Vibras, or “vibes” in Spanish, is defiantly Latin, but it is also in direct conversation with what’s happening in American pop—especially the pop that draws its direct ancestry from hip-hop. If it’s no longer important for rappers to be skilled lyricists, then the vibe rules supreme. Can you ride the beat? Can you nail the melody and make people move? If you can, it really doesn’t matter what words are said. Just set the vibe.

This aligns well with J Balvin’s plans for world domination. If the words are less important than the vibe, then why should the language matter? While Vibras is rooted in reggaetón, the beats are draped in dancehall and a dash of trap production techniques, with nods to salsa, bachata, and Afrobeat. Even for an American audience, it’s hard to classify this as global music when it often feels strangely familiar.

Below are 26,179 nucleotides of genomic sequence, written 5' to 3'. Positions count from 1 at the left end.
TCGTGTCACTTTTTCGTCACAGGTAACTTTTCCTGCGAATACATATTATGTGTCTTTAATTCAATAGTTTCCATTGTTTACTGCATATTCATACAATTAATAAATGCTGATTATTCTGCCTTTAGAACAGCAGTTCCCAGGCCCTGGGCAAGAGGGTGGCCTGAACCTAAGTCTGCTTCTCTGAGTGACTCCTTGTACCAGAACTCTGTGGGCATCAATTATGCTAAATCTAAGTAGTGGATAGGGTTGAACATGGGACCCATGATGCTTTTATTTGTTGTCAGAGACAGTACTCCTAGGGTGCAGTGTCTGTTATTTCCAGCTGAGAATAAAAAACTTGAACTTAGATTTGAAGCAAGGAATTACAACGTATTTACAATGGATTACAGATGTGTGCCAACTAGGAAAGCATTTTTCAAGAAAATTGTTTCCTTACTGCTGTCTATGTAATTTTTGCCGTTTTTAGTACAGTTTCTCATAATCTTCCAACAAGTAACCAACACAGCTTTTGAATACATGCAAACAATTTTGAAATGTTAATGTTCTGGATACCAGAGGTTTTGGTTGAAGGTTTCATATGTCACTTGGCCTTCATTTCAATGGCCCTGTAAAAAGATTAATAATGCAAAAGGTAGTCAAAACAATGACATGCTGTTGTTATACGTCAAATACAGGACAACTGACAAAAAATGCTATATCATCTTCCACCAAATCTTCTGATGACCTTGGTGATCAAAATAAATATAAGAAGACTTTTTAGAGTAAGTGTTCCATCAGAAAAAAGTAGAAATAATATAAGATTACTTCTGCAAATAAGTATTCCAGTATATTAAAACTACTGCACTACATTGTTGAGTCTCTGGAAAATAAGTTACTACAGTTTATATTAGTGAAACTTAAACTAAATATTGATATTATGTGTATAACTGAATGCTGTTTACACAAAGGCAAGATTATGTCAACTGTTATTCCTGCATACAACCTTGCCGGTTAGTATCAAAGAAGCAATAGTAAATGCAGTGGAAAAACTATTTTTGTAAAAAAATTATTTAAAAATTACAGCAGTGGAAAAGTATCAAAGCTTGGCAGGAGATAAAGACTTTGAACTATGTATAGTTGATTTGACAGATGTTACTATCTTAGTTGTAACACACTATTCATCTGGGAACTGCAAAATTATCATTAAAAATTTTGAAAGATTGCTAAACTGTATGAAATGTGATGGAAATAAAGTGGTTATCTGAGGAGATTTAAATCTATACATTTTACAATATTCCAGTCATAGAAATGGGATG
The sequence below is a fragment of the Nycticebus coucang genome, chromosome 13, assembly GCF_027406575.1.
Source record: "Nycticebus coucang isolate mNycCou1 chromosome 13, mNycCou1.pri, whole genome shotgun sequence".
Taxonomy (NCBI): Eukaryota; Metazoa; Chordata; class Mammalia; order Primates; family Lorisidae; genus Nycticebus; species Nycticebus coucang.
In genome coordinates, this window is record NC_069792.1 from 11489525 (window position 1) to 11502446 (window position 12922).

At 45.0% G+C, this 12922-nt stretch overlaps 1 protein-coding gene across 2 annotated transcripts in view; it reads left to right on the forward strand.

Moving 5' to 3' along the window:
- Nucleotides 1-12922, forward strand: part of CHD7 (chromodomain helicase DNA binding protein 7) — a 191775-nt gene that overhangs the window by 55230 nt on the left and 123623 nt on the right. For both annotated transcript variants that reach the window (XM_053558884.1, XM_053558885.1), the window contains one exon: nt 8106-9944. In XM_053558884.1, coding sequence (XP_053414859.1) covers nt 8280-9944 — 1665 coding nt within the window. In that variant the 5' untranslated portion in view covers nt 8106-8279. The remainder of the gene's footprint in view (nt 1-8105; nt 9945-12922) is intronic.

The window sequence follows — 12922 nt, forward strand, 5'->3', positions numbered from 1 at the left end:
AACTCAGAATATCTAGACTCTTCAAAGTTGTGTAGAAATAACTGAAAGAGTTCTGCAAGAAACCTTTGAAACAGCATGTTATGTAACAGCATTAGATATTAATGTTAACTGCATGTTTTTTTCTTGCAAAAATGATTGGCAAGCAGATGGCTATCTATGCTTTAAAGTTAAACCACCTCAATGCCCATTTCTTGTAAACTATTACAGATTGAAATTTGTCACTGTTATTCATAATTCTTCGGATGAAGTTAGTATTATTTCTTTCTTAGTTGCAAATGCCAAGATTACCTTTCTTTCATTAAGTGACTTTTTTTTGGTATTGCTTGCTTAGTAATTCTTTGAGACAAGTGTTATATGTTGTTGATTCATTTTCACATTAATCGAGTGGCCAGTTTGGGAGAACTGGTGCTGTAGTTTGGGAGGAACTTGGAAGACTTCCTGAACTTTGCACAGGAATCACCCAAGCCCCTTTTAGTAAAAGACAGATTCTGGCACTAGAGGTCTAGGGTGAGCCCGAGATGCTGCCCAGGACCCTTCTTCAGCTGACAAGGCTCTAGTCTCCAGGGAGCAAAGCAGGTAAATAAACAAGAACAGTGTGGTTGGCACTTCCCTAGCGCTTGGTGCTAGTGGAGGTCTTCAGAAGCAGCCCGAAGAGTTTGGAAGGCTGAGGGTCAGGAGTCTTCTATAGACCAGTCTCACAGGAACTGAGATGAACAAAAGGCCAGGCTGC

Much of it is produced by Alejandro “Sky” Ramirez and Marco “Tainy” Masis, the former a frequent Balvin collaborator and the latter a Puerto Rican production powerhouse who broke out with Luny Tunes’ Mas Flow: Los Benjamins. They freak beats with roots in flamenco (”Brillo”), toy with some Afrobeat influence (”En Mi,” “Tu Verdad”), and even somehow to flip a dembow beat into a romantic ballad with a little twinge of guitar (”No Es Justo”). Balvin’s duet with Willy William, “Mi Gente,” was one of last summer’s biggest hits, and rocketed into the mainstream when Beyoncé jumped on the remix, prompted by her 6-year-old daughter’s love for the song. And while Vibras certainly sounds like the future of reggaetón, Balvin’s global reach might best be evidenced by album closer “Machika,” which sees Suriname’s DJ Chuckie contribute a little bit of the up-tempo Dutch-Caribbean dancehall style known as “bubbling.”